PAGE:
his motion to supplement the record with the transcript of a post-trial examination of the defendant by his present counsel, and with the appendices on appeal in State v. Butler, supra, 27 N.J. 560 (1958), and State v. Butler, supra, 32 N.J. 166 (1960).
As the defendant in his brief admits, the testimony against him in the present case was "in all essential respects the same as that extensively rehearsed by this Court in its opinions in 27 N.J. 560 (1958) and 32 N.J. 166 (1960)." Coleman supplied the sole material testimony connecting the defendant with the crime. Briefly, he testified that on the evening of July 19, 1956, he met Williams and his brother Eugene, along with Butler and Winbush, at the Little Cotton Club, a bar in Carteret; they entered a 1949 Buick automobile shortly before midnight, and the five of them drove from the Little Cotton Club to the Koppers plant; there, Coleman and Winbush were appointed lookouts by Butler, who was in charge, and Butler and the Williams brothers forced their way into the Koppers office building; when Quackenbush approached the building, Butler and the Williams brothers came out of the building and Butler beat Quackenbush with a large hammer handle until he lay still; thereafter, Butler and the Williams brothers dragged a safe out of the office building and unsuccessfully tried to force it open; Butler then blew up the safe with nitroglycerin which he had brought with him; immediately after the explosion, Coleman ran from the scene.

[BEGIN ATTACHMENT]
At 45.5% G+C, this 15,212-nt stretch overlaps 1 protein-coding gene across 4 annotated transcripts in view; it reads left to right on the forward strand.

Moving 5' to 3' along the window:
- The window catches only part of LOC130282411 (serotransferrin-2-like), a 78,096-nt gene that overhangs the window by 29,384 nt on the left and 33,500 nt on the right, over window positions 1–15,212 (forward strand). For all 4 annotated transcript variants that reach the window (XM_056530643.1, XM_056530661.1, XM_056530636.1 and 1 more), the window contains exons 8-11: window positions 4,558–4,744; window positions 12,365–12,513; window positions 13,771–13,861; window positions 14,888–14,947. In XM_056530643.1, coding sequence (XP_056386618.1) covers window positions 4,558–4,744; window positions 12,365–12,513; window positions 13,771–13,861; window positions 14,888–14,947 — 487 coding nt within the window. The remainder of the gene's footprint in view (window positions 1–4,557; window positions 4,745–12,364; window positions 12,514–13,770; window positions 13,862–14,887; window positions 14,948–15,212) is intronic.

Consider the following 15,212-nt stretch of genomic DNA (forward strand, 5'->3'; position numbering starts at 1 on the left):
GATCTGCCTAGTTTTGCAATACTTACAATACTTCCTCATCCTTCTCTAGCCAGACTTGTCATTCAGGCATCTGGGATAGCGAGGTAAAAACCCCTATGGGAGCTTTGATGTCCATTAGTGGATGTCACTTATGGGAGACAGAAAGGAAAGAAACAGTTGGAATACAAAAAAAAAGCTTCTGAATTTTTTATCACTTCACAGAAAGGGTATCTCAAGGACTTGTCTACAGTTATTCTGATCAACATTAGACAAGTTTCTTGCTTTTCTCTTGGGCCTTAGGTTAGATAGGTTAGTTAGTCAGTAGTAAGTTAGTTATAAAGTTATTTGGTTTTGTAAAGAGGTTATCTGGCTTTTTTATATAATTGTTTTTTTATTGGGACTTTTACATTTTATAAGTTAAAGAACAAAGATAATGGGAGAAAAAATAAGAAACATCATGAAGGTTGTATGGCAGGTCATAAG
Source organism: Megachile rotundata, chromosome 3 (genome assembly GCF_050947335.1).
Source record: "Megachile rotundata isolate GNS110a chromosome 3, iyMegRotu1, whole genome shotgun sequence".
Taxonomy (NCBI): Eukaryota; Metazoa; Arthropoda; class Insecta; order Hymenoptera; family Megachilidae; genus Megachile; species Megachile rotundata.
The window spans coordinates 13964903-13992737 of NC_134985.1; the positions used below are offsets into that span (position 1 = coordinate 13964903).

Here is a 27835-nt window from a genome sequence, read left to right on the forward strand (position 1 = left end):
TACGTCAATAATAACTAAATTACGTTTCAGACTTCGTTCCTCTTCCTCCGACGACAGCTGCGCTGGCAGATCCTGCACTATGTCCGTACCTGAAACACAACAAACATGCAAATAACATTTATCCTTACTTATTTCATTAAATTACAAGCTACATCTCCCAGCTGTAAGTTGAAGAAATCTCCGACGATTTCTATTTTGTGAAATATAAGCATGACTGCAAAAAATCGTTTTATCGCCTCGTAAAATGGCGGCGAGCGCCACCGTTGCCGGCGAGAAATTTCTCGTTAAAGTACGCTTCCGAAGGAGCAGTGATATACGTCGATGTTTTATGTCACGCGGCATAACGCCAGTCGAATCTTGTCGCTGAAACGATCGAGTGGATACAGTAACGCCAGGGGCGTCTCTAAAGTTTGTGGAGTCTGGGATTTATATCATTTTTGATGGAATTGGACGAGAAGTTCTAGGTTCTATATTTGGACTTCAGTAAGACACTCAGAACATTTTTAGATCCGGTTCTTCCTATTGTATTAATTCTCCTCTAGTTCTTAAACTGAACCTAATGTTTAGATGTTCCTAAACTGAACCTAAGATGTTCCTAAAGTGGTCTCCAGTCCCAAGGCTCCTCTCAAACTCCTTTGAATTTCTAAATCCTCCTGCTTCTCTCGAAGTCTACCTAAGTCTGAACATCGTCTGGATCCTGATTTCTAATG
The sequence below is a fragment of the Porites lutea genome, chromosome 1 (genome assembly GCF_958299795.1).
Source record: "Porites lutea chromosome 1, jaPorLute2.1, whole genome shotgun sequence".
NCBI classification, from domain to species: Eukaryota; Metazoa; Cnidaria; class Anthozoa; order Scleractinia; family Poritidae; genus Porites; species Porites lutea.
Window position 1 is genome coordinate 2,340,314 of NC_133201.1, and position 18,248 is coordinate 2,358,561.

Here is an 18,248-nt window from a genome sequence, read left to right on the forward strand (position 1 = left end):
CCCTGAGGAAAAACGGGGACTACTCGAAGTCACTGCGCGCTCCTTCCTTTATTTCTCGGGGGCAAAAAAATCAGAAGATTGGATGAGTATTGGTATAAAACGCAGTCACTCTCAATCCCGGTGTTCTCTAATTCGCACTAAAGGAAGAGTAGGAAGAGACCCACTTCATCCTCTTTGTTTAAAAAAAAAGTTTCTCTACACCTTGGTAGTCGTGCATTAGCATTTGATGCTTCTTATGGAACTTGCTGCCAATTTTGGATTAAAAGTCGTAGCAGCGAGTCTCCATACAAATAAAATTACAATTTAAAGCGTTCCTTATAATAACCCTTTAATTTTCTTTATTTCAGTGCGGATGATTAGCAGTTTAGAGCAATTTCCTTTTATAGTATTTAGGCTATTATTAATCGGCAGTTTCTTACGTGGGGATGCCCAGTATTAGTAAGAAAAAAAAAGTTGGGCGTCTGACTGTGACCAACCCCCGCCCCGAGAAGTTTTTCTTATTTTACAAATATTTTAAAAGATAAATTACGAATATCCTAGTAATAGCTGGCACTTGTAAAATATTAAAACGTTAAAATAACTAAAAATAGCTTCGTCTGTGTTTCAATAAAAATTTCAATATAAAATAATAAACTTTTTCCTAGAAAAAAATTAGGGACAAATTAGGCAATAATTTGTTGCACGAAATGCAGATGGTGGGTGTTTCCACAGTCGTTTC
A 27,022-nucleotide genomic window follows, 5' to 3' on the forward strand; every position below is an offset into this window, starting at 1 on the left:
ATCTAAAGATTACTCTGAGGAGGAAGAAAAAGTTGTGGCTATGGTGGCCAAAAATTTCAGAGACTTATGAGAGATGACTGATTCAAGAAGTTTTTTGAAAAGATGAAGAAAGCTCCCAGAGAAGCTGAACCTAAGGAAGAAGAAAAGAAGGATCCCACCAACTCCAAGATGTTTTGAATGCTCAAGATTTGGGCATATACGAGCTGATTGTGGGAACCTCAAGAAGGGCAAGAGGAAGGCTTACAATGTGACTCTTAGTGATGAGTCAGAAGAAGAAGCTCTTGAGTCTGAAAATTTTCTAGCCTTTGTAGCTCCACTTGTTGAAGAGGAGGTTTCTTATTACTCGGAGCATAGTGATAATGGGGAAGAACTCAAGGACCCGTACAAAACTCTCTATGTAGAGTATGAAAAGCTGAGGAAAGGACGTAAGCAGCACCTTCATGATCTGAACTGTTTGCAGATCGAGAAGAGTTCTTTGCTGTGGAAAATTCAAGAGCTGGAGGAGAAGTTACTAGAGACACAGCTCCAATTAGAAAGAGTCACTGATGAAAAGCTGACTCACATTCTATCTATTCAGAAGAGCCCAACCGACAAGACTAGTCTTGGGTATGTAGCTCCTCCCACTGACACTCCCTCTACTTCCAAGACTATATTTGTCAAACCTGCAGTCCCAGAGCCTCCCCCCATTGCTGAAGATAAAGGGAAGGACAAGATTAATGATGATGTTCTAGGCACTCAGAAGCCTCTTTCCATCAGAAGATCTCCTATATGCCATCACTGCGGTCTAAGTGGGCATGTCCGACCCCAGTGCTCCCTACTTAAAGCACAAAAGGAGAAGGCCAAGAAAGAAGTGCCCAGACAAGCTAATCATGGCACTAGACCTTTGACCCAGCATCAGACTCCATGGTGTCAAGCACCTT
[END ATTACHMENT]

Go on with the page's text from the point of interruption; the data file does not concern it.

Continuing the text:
Williams denied any connection with the robbery and killing. He said that he had seen Coleman on occasion but did not "know" him. He further testified that on July 19, 1956, he never left the City of Perth Amboy; he spent the evening at a tavern there until about midnight, at which time he went directly to his room in Perth Amboy and slept through the night.
A more extensive discussion of the conflicts in the testimony would serve no purpose here. It is enough to say that there was sufficient testimony which, if believed by the jury,
established that Williams was guilty of murder in the first degree as charged by the State. See State v. Butler, supra, 32 N.J., at p. 176. We now address ourselves to the various legal points raised by the defendant in his brief on this appeal.
The defendant first contends that the court below erroneously denied his motion to vacate the indictment and to limit the trial verdict to murder in the second degree.
As mentioned above, after reversal by this court of his first conviction, 27 N.J. 560 (1958), Williams was again brought to trial. When the retrial had progressed about a month, Williams, through his counsel, sought the court's permission to withdraw his pleas of not guilty and to enter a plea of non vult to second degree murder. After the prosecutor stated that he had no objection to the change of plea, the court permitted the withdrawal of the plea of not guilty to murder in the first degree and accepted the plea of non vult to murder in the second degree. Three days later, Williams was sentenced to 10 to 15 years imprisonment. After he spent some time in prison, he successfully moved through newly assigned counsel to have his sentence vacated and the non vult plea withdrawn on the ground that it was not voluntarily and understandingly made. The trial court reinstated his plea of not guilty and ordered him to stand trial on the original, short-form indictment charging him with murder generally.